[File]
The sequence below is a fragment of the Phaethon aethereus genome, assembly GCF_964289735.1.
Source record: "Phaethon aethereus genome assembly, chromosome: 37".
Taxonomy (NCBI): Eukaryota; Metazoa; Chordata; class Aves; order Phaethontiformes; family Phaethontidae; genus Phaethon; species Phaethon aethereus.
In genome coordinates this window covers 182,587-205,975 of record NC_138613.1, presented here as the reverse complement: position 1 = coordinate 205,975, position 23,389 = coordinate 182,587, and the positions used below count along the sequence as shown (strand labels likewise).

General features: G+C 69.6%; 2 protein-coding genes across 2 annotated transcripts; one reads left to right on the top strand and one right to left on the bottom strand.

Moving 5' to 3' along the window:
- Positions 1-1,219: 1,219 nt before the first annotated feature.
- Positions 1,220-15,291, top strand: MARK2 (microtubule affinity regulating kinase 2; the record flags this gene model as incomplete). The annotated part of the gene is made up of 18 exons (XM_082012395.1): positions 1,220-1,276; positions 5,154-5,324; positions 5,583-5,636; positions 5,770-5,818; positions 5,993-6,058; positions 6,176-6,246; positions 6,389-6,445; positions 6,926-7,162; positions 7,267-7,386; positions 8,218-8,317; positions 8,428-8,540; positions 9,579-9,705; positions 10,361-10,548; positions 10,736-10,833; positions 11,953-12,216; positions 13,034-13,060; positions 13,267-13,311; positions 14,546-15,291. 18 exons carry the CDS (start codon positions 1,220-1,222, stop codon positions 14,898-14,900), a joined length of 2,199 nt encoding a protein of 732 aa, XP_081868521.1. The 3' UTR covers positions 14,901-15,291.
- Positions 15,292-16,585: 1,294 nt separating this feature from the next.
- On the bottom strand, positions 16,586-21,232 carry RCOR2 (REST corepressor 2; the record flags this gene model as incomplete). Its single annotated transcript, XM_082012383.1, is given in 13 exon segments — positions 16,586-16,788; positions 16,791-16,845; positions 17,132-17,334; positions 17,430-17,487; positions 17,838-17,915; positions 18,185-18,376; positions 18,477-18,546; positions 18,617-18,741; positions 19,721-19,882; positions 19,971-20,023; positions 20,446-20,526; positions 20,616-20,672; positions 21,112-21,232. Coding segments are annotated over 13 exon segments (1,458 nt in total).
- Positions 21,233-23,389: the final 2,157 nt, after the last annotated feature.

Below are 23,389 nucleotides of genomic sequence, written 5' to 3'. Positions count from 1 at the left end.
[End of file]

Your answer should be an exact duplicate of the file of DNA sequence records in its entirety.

The sequence below is a fragment of the Phaethon aethereus genome, assembly GCF_964289735.1.
Source record: "Phaethon aethereus genome assembly, chromosome: 37".
Taxonomy (NCBI): Eukaryota; Metazoa; Chordata; class Aves; order Phaethontiformes; family Phaethontidae; genus Phaethon; species Phaethon aethereus.
In genome coordinates this window covers 182,587-205,975 of record NC_138613.1, presented here as the reverse complement: position 1 = coordinate 205,975, position 23,389 = coordinate 182,587, and the positions used below count along the sequence as shown (strand labels likewise).

General features: G+C 69.6%; 2 protein-coding genes across 2 annotated transcripts; one reads left to right on the top strand and one right to left on the bottom strand.

Moving 5' to 3' along the window:
- Positions 1-1,219: 1,219 nt before the first annotated feature.
- Positions 1,220-15,291, top strand: MARK2 (microtubule affinity regulating kinase 2; the record flags this gene model as incomplete). The annotated part of the gene is made up of 18 exons (XM_082012395.1): positions 1,220-1,276; positions 5,154-5,324; positions 5,583-5,636; positions 5,770-5,818; positions 5,993-6,058; positions 6,176-6,246; positions 6,389-6,445; positions 6,926-7,162; positions 7,267-7,386; positions 8,218-8,317; positions 8,428-8,540; positions 9,579-9,705; positions 10,361-10,548; positions 10,736-10,833; positions 11,953-12,216; positions 13,034-13,060; positions 13,267-13,311; positions 14,546-15,291. 18 exons carry the CDS (start codon positions 1,220-1,222, stop codon positions 14,898-14,900), a joined length of 2,199 nt encoding a protein of 732 aa, XP_081868521.1. The 3' UTR covers positions 14,901-15,291.
- Positions 15,292-16,585: 1,294 nt separating this feature from the next.
- On the bottom strand, positions 16,586-21,232 carry RCOR2 (REST corepressor 2; the record flags this gene model as incomplete). Its single annotated transcript, XM_082012383.1, is given in 13 exon segments — positions 16,586-16,788; positions 16,791-16,845; positions 17,132-17,334; positions 17,430-17,487; positions 17,838-17,915; positions 18,185-18,376; positions 18,477-18,546; positions 18,617-18,741; positions 19,721-19,882; positions 19,971-20,023; positions 20,446-20,526; positions 20,616-20,672; positions 21,112-21,232. Coding segments are annotated over 13 exon segments (1,458 nt in total).
- Positions 21,233-23,389: the final 2,157 nt, after the last annotated feature.

Below are 23,389 nucleotides of genomic sequence, written 5' to 3'. Positions count from 1 at the left end.